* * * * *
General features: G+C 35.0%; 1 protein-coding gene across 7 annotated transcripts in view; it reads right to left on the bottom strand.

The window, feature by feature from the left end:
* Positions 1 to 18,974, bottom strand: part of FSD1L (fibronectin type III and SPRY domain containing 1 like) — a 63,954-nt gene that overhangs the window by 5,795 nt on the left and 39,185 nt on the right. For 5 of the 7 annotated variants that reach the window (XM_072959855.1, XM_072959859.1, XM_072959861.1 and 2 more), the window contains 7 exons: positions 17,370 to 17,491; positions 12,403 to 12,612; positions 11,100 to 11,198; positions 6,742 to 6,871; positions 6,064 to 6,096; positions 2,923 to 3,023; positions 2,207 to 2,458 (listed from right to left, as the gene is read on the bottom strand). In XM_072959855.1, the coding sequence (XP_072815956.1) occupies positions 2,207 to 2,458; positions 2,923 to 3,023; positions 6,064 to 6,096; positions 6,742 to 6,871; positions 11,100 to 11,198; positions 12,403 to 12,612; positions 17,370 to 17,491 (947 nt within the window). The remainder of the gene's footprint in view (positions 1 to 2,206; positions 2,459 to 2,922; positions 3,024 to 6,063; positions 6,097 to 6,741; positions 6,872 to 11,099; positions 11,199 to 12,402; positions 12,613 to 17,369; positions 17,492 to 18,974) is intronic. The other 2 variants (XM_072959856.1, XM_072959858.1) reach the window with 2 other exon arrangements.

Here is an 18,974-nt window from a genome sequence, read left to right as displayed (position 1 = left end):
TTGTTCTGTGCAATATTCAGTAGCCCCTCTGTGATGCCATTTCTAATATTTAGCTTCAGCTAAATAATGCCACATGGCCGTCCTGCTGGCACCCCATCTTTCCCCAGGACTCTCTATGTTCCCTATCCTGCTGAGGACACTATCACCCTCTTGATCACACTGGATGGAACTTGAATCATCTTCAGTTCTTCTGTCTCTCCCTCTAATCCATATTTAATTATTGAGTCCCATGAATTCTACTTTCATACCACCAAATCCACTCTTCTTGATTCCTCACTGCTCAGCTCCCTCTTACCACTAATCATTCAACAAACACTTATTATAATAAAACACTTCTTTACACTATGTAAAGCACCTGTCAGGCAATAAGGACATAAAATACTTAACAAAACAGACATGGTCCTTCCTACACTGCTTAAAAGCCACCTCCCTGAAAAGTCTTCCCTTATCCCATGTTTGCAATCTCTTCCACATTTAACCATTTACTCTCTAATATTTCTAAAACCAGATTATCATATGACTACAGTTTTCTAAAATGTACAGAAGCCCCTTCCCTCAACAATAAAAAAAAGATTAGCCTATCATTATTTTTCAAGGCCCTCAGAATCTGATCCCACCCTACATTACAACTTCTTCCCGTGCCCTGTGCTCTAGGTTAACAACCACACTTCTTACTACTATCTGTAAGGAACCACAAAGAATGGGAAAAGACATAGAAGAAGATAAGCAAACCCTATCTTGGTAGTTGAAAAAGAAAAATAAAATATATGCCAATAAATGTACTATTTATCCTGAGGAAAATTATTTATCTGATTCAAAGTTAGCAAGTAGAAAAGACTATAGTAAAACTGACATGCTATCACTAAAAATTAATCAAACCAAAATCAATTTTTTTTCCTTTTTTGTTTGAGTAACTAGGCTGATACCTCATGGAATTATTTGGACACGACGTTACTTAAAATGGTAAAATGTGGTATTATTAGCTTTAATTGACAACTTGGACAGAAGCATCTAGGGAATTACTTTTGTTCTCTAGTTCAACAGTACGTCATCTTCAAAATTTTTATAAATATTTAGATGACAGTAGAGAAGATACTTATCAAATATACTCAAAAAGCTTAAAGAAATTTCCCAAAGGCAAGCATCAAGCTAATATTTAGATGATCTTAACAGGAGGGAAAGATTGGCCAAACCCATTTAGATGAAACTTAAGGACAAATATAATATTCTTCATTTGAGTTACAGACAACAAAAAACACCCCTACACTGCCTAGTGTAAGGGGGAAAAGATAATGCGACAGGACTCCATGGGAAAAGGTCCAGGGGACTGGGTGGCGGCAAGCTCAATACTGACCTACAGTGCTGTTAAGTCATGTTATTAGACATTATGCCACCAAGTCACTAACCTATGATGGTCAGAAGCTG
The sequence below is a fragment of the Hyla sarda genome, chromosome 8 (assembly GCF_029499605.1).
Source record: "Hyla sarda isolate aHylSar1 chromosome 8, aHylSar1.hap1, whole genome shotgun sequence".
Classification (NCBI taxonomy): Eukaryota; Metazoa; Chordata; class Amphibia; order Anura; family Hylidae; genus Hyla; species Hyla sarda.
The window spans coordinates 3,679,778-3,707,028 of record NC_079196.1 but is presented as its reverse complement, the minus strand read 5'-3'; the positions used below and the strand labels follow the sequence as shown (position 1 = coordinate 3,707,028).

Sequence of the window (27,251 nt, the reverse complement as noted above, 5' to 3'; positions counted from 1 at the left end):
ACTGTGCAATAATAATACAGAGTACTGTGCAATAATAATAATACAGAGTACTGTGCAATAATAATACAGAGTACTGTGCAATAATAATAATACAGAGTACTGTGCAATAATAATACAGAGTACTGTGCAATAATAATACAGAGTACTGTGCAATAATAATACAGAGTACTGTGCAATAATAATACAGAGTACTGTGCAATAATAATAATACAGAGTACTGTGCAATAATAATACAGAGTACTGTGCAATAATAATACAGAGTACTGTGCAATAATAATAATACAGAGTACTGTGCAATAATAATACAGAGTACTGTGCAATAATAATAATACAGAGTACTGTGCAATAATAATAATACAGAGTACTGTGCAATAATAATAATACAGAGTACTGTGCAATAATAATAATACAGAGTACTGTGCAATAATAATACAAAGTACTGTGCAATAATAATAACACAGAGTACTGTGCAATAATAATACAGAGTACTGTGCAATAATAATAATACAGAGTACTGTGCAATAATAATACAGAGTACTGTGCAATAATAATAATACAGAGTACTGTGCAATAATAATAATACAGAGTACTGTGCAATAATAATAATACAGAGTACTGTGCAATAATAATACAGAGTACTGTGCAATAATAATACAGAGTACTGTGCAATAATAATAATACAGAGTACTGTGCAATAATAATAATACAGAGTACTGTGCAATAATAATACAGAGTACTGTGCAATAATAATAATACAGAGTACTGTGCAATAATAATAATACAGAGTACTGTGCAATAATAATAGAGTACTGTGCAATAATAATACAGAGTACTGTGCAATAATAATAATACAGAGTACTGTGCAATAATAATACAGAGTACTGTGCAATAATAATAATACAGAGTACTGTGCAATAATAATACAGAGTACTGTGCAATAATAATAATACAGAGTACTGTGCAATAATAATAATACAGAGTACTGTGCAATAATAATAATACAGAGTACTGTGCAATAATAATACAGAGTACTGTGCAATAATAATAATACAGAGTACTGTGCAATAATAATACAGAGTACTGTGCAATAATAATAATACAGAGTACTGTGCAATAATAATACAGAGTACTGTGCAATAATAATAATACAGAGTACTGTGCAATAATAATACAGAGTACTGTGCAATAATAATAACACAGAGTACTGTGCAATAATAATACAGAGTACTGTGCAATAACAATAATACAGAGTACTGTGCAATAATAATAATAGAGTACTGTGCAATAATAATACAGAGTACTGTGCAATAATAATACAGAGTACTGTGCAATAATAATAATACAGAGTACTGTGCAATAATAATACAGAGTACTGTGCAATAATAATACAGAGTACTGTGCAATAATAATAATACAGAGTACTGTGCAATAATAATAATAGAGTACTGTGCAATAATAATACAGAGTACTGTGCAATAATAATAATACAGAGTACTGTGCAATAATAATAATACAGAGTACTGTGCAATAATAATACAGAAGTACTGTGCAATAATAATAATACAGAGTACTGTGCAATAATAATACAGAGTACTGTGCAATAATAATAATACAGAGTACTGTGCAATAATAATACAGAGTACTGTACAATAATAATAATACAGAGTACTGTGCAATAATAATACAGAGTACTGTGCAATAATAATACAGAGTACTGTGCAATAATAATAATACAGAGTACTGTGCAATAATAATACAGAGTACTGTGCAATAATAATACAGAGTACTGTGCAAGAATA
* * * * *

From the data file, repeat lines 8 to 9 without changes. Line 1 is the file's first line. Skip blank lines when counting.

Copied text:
Classification (NCBI taxonomy): Eukaryota; Metazoa; Chordata; class Amphibia; order Anura; family Hylidae; genus Hyla; species Hyla sarda.
The window spans coordinates 3,679,778-3,707,028 of record NC_079196.1 but is presented as its reverse complement, the minus strand read 5'-3'; the positions used below and the strand labels follow the sequence as shown (position 1 = coordinate 3,707,028).